Mews History, Family Crest & Coats of Arms
The first people to use the distinguished Mews family name in England were found in the settlement of Meaux (Meux) in the East Riding of Yorkshire and accordingly, most sources agree that the name is a Yorkshire name.
Looking back further, Meaux is a commune in the Seine-et-Marne department in the Île-de-France region in France and it is here that it is thought that the family originated. Roger Muse was listed in the "Norman Exchequer Rolls of 1198-1203 and Godfridus de la Mosca held a fief from Philip Augustus of the honour of Malherbe. " 
Alternatively the name could have been derived from the Old English word Meaw which meant "a gull" or a "sea-mew." To complicate matters more, Meaw was also an Old English personal name and mue, derived from an Old French word was a cage for hawks that was used while they were mewing or moulting.  
We believe that the name is more likely to have been a local name originating in Normandy, as opposed to an occupational name.
Early Origins of the Mews family
The surname Mews was first found in Yorkshire at Meux or Maeux, (pronouced 'mews') a township, in the parish of Waghen, union of Beverley, Middle division of the wapentake of Holderness in the East Riding. 
And it is here that the first record of the name, Algarus filius Meawes was listed in 1016 as an Old English byname. Over one hundred years later, John de Mehus was listed in the Feet of Fines in 1196. A few years later, Hugo de Mues was listed in the Pipe Rolls of 1201. Thomas de Meuse was listed in the Feet of Fines in 1282. 
The Hundredorum Rolls of 1273 listed Isabel Mus and John de Muse in Essex. John le Mouse or Mows was found in Wiltshire in the Palgraves's Parliamentary Writs (1307-1325.) 
Again in Yorkshire, "in 1309, Thomas Mus de Arkilgarth,chaplain, was, with several others, prosecuted by Eve de Kaggardgill of Arkilgarth in Richmondshiro, for the murder of her husband. William Peverel of Dover's Charter to Shrewsbury Abbey is witnessed by William de Musca and another William de Musca (or the same?) held half a knight's fee of William de Ros in Northamptonshire." 
"One of the persecuted [Knights] Templars in 1309 was Brother Philip de Mewes, who, 'being advised and earnestly exhorted to abandon his religious profession, replied that he would rather die than do so.' " 
Later, the Yorkshire Poll Tax Rolls of 1379 had two listings of the family (both in the East Riding): William de Mewse; and John de Mewhes. Bother held land there at that time. 
Early History of the Mews family
This web page shows only a small excerpt of our Mews research. Another 177 words (13 lines of text) covering the years 1641, 1829, 1831, 1619, 1706, 1672, 1619, 1637, 1641, 1645, 1642, 1657, 1640, 1644, 1641 and 1657 are included under the topic Early Mews History in all our PDF Extended History products and printed products wherever possible.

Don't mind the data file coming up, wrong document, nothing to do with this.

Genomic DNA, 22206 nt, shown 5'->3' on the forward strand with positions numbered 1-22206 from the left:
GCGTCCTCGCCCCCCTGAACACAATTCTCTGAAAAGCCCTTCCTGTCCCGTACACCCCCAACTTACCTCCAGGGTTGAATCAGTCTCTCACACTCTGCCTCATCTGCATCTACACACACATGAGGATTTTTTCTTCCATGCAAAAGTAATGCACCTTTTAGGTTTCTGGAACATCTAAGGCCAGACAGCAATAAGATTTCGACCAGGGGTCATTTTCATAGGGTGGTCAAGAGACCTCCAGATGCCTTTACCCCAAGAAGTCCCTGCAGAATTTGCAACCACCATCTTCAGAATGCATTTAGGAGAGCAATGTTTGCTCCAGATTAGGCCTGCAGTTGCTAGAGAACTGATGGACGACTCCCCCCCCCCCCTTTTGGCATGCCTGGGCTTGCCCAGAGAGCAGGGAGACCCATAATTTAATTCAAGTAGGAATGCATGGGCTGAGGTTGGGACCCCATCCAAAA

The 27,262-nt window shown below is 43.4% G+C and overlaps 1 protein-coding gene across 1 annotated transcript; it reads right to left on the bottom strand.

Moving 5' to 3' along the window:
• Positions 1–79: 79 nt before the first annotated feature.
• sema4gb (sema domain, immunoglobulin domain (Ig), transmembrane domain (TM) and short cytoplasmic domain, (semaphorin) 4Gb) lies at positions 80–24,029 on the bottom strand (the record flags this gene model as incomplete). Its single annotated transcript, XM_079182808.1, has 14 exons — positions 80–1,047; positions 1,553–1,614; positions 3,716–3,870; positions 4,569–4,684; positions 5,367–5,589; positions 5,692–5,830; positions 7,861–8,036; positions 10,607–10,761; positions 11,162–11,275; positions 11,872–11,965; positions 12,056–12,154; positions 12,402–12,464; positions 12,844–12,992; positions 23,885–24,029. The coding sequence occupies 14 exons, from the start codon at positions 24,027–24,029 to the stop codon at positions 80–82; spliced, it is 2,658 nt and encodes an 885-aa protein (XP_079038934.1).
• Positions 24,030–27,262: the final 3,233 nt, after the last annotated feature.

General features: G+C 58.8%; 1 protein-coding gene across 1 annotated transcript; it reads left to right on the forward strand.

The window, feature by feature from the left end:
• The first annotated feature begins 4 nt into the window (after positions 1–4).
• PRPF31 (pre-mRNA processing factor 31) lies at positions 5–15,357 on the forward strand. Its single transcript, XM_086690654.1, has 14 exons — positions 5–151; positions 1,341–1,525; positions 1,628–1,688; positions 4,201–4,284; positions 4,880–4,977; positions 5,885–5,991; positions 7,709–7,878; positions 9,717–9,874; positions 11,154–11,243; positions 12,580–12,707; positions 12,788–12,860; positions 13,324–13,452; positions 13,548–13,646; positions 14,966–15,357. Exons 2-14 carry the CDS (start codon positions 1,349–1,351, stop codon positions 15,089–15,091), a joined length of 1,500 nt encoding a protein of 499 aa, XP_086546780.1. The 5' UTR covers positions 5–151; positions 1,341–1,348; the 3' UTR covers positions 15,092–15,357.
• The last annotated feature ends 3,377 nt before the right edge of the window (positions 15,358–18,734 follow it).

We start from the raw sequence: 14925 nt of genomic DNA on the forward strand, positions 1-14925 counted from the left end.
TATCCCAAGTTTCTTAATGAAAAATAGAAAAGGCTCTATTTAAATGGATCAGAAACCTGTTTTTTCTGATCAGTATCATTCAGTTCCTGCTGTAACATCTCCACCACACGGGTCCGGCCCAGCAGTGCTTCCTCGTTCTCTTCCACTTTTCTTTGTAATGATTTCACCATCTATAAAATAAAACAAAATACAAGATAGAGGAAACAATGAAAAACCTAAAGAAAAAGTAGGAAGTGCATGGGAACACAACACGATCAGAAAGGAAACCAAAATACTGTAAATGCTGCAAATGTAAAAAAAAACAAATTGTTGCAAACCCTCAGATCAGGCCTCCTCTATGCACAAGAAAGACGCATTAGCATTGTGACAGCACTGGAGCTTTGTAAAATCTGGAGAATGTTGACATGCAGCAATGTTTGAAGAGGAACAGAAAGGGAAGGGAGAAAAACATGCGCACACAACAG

Mews Spelling Variations
It is only in the last few hundred years that the English language has been standardized. For that reason, Anglo-Norman surnames like Mews are characterized by many spelling variations. Scribes and monks in the Middle Ages spelled names they sounded, so it is common to find several variations that refer to a single person. As the English language changed and incorporated elements of other European languages such as Norman French and Latin, even literate people regularly changed the spelling of their names. The variations of the name Mews include Mew, Mews, Mewes, Meux, Mewis, Muse, Mewsse, Mowse, Meaux and many more.
Early Notables of the Mews family (pre 1700)
Outstanding amongst the family at this time was Peter Mews (1619-1706), an English Royalist theologian and Bishop of Bath and Wells in 1672, from Caundle Purse, Dorset. Born at Purse Candle, near Sherborne, Dorset, on 25 March 1619, he was sent to Merchant Taylors' School at the charge of his uncle, Dr. Winniffe, then dean of St. Paul's. He was elected scholar of St. John's College, Oxford, 11 June 1637, and...
In Newfoundland, Canada, the name Mews is the 689th most popular surname with an estimated 63 people with that name. 
Faced with the chaos present in England at that time, many English families looked towards the open frontiers of the New World with its opportunities to escape oppression and starvation. People migrated to North America, as well as Australia and Ireland in droves, paying exorbitant rates for passages in cramped, unsafe ships. Many of the settlers did not make the long passage alive, but those who did see the shores of North America were welcomed with great opportunity. Many of the families that came from England went on to make essential contributions to the emerging nations of Canada and the United States. Some of the first immigrants to cross the Atlantic and come to North America carried the name Mews, or a variant listed above:
Mews Settlers in United States in the 19th Century
Emigration to Australia followed the First Fleets of convicts, tradespeople and early settlers. Early immigrants include:
Mews Settlers in Australia in the 19th Century